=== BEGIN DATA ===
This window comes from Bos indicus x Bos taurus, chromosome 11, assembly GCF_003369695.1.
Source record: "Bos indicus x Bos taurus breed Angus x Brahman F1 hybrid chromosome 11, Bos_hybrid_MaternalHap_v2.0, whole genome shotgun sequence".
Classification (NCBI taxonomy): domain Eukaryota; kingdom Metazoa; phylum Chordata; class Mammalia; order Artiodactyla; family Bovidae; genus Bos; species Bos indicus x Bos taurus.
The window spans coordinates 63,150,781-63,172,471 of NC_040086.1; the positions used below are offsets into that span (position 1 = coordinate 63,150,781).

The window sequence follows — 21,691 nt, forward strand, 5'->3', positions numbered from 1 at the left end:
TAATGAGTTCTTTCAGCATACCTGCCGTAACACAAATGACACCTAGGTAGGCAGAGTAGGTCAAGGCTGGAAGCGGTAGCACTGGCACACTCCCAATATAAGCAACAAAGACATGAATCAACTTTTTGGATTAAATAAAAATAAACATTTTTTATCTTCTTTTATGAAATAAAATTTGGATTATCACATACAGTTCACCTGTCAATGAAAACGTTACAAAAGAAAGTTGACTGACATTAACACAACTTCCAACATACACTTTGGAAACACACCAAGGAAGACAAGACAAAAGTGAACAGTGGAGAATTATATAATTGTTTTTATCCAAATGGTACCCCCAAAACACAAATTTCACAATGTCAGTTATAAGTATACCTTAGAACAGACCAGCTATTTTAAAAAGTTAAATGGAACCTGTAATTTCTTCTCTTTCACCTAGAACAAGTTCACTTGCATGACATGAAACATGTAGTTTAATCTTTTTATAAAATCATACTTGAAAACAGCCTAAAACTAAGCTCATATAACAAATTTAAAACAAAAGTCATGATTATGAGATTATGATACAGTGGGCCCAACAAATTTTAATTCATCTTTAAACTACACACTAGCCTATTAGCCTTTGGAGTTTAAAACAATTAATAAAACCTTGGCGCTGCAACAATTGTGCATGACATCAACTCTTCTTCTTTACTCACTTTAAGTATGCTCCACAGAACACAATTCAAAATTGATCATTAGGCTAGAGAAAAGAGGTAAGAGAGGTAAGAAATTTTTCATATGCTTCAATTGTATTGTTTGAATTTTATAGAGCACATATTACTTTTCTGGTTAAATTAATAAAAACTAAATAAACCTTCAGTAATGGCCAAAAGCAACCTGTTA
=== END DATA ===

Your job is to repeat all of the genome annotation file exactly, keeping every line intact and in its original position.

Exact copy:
This window comes from Bos indicus x Bos taurus, chromosome 11, assembly GCF_003369695.1.
Source record: "Bos indicus x Bos taurus breed Angus x Brahman F1 hybrid chromosome 11, Bos_hybrid_MaternalHap_v2.0, whole genome shotgun sequence".
Classification (NCBI taxonomy): domain Eukaryota; kingdom Metazoa; phylum Chordata; class Mammalia; order Artiodactyla; family Bovidae; genus Bos; species Bos indicus x Bos taurus.
The window spans coordinates 63,150,781-63,172,471 of NC_040086.1; the positions used below are offsets into that span (position 1 = coordinate 63,150,781).

The window sequence follows — 21,691 nt, forward strand, 5'->3', positions numbered from 1 at the left end:
TAATGAGTTCTTTCAGCATACCTGCCGTAACACAAATGACACCTAGGTAGGCAGAGTAGGTCAAGGCTGGAAGCGGTAGCACTGGCACACTCCCAATATAAGCAACAAAGACATGAATCAACTTTTTGGATTAAATAAAAATAAACATTTTTTATCTTCTTTTATGAAATAAAATTTGGATTATCACATACAGTTCACCTGTCAATGAAAACGTTACAAAAGAAAGTTGACTGACATTAACACAACTTCCAACATACACTTTGGAAACACACCAAGGAAGACAAGACAAAAGTGAACAGTGGAGAATTATATAATTGTTTTTATCCAAATGGTACCCCCAAAACACAAATTTCACAATGTCAGTTATAAGTATACCTTAGAACAGACCAGCTATTTTAAAAAGTTAAATGGAACCTGTAATTTCTTCTCTTTCACCTAGAACAAGTTCACTTGCATGACATGAAACATGTAGTTTAATCTTTTTATAAAATCATACTTGAAAACAGCCTAAAACTAAGCTCATATAACAAATTTAAAACAAAAGTCATGATTATGAGATTATGATACAGTGGGCCCAACAAATTTTAATTCATCTTTAAACTACACACTAGCCTATTAGCCTTTGGAGTTTAAAACAATTAATAAAACCTTGGCGCTGCAACAATTGTGCATGACATCAACTCTTCTTCTTTACTCACTTTAAGTATGCTCCACAGAACACAATTCAAAATTGATCATTAGGCTAGAGAAAAGAGGTAAGAGAGGTAAGAAATTTTTCATATGCTTCAATTGTATTGTTTGAATTTTATAGAGCACATATTACTTTTCTGGTTAAATTAATAAAAACTAAATAAACCTTCAGTAATGGCCAAAAGCAACCTGTTA